Known colloquially and ‘Angel’, in the 1960s it could have easily gained the nomenclature of Toucan Turnpike.
Utilising at bomb site on its south-western corner (now a Jamies Italian) a huge hoarding proclaimed the proud boast that ‘Guinness was good for you’. The area now takes its name from the original Angel coaching inn dating back to 1639.
[T]HE EXISTING BUILDING in pale terracotta stone with a corner cupola replaced the earlier building in 1899. It was a pub until 1921, then until 1959, the building was used as a Lyons Corner House. Today it is a branch of the Co-operative Bank.
The original Angel stood near a toll gate on the Great North Road (now the corner of Islington High Street and Pentonville Road), at the bottom of Islington High Street.
Its religious name suggests even earlier origins, possibly as a hostel for pilgrims.
Travellers would rest here overnight rather than risk the open land between Islington and the City, which was infested by highwaymen and other thieves. There were also large fields for farmers to rest their animals before the journey to Smithfield meat market. For those travelling north the Angel was a coaching inn, the first northward staging post outside the City of London.
(Map of Angel crossroads, the black square indicates total destruction)
It became a local landmark and was mentioned in Oliver Twist by Charles Dickens, in connection with Oliver’s first meeting with the Artful Dodger: ‘it was nearly eleven o’clock when they reached the turnpike at Islington. They, crossed from The Angel into St John’s Road’.
The area in which it was situated used to be called Merry Islington because from time immemorial it had been a great entertainment centre for Londoners. The Collins Music Hall, the Grand Theatre, and the Philharmonic Hall were all situated here. Today, because of its numerous restaurants, Upper Street is known as Supper Street.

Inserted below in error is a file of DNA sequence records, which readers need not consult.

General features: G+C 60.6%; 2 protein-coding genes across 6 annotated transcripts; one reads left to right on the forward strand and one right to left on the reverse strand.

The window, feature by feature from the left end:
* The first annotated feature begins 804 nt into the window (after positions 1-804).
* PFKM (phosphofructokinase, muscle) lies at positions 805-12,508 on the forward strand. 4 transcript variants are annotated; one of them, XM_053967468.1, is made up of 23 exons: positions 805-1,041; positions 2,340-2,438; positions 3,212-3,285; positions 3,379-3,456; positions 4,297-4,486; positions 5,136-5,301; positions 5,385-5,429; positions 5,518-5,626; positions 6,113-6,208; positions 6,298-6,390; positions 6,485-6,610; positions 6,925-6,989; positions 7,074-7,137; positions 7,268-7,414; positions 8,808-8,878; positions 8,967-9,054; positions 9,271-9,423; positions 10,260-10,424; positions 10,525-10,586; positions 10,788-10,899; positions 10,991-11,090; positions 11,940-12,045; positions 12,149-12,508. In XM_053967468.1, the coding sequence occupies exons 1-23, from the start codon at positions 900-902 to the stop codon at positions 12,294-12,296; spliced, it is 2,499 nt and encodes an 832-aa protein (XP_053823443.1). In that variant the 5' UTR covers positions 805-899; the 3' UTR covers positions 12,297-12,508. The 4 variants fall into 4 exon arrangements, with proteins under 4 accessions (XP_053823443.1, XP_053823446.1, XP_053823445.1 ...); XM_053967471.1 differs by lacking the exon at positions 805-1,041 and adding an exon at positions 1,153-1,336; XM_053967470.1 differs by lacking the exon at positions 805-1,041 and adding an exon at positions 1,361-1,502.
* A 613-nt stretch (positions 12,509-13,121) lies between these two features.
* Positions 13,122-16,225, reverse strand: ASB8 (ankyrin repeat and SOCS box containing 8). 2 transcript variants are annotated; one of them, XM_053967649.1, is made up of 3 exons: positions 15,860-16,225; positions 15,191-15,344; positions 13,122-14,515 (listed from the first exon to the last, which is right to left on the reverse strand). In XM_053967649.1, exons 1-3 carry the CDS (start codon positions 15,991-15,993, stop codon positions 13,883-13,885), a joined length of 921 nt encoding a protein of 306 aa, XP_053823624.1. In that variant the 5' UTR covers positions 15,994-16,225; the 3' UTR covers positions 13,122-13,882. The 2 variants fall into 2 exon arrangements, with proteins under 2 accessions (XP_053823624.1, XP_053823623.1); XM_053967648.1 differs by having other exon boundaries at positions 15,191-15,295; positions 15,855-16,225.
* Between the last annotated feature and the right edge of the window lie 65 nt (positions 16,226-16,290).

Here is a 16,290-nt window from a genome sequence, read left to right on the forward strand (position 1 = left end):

In 1935 Victor Watson and his secretary Marjorie Phillips had been on a flying visit around the capital in a taxi, finding names for a board game that Watson had bought from Parker Bros., in Atlantic City. They had chosen many but still needed a name for one last square to go on their Monopoly board.
At a loss, they stopped for afternoon tea at the Lyons Angel Corner House Tea Rooms. Rather than looking further, Watson chose ‘The Angel’ as the last name, making it the only site on the board named after a building.
A plaque describing this event was unveiled by Victor Watson’s grandson, also named Victor.
Featured image: The Angel, Islington, opened in 1903 as the Angel Hotel, this landmark building was chosen in 1935 as one of the sites for the British version of the Monopoly board game. It is now home to a branch of the Co-op Bank by Des Blenkinsopp (CC BY-SA 2.0)